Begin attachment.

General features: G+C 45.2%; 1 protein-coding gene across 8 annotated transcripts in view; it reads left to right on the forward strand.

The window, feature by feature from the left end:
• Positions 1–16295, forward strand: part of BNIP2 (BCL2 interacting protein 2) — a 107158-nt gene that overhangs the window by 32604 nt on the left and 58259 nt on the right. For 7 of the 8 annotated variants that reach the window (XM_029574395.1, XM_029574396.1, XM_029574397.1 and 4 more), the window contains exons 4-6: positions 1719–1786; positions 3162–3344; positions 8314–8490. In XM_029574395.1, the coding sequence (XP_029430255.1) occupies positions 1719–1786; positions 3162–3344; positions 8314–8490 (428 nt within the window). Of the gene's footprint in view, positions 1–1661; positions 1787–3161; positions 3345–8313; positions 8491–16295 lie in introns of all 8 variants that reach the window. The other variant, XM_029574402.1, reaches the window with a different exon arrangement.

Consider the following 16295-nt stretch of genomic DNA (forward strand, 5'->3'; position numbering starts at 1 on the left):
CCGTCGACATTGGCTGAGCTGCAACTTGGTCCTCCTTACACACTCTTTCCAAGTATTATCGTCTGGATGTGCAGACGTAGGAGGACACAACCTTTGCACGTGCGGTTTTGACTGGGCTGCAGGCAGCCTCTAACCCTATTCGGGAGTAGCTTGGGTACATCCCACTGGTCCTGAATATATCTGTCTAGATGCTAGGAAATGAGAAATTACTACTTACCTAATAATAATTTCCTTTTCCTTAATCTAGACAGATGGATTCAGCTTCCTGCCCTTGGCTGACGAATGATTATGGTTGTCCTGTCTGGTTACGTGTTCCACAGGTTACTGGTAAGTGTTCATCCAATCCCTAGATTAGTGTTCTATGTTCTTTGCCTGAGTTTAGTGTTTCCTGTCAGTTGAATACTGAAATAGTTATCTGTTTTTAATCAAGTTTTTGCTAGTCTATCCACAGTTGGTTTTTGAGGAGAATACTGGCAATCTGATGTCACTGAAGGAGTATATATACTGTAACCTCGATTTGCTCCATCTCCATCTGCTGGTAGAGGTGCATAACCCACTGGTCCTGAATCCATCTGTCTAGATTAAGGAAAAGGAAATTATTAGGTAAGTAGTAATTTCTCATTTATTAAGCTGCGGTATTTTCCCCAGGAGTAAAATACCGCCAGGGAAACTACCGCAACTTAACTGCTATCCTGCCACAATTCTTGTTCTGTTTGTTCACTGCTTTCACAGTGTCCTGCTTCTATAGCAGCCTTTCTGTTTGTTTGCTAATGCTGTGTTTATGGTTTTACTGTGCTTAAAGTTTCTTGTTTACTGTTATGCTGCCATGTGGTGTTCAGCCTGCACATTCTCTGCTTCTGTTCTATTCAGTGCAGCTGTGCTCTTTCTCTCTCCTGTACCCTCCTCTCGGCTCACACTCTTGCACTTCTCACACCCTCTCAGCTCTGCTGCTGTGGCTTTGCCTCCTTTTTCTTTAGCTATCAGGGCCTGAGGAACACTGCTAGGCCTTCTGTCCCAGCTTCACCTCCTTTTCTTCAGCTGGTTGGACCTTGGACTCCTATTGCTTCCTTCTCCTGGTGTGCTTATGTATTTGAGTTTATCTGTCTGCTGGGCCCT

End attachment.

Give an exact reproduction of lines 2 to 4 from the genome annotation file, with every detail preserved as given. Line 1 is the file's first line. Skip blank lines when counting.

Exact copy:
The window, feature by feature from the left end:
• Positions 1–16295, forward strand: part of BNIP2 (BCL2 interacting protein 2) — a 107158-nt gene that overhangs the window by 32604 nt on the left and 58259 nt on the right. For 7 of the 8 annotated variants that reach the window (XM_029574395.1, XM_029574396.1, XM_029574397.1 and 4 more), the window contains exons 4-6: positions 1719–1786; positions 3162–3344; positions 8314–8490. In XM_029574395.1, the coding sequence (XP_029430255.1) occupies positions 1719–1786; positions 3162–3344; positions 8314–8490 (428 nt within the window). Of the gene's footprint in view, positions 1–1661; positions 1787–3161; positions 3345–8313; positions 8491–16295 lie in introns of all 8 variants that reach the window. The other variant, XM_029574402.1, reaches the window with a different exon arrangement.

Consider the following 16295-nt stretch of genomic DNA (forward strand, 5'->3'; position numbering starts at 1 on the left):